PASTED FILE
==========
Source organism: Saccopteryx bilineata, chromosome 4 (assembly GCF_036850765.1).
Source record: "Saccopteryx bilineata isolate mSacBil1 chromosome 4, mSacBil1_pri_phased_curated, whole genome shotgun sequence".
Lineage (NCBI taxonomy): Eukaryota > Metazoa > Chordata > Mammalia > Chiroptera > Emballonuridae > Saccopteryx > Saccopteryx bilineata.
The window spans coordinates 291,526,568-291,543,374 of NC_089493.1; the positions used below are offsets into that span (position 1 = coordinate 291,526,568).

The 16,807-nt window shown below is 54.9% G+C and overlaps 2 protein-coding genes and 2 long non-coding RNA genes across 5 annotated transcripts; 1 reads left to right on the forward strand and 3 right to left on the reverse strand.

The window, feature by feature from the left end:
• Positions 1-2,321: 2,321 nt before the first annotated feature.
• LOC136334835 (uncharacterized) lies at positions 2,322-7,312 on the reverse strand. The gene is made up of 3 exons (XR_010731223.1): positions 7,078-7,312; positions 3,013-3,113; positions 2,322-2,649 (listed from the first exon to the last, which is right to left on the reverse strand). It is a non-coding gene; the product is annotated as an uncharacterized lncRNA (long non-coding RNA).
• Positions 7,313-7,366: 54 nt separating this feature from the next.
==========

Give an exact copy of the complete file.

Source organism: Saccopteryx bilineata, chromosome 4 (assembly GCF_036850765.1).
Source record: "Saccopteryx bilineata isolate mSacBil1 chromosome 4, mSacBil1_pri_phased_curated, whole genome shotgun sequence".
Lineage (NCBI taxonomy): Eukaryota > Metazoa > Chordata > Mammalia > Chiroptera > Emballonuridae > Saccopteryx > Saccopteryx bilineata.
The window spans coordinates 291,526,568-291,543,374 of NC_089493.1; the positions used below are offsets into that span (position 1 = coordinate 291,526,568).

The 16,807-nt window shown below is 54.9% G+C and overlaps 2 protein-coding genes and 2 long non-coding RNA genes across 5 annotated transcripts; 1 reads left to right on the forward strand and 3 right to left on the reverse strand.

The window, feature by feature from the left end:
• Positions 1-2,321: 2,321 nt before the first annotated feature.
• LOC136334835 (uncharacterized) lies at positions 2,322-7,312 on the reverse strand. The gene is made up of 3 exons (XR_010731223.1): positions 7,078-7,312; positions 3,013-3,113; positions 2,322-2,649 (listed from the first exon to the last, which is right to left on the reverse strand). It is a non-coding gene; the product is annotated as an uncharacterized lncRNA (long non-coding RNA).
• Positions 7,313-7,366: 54 nt separating this feature from the next.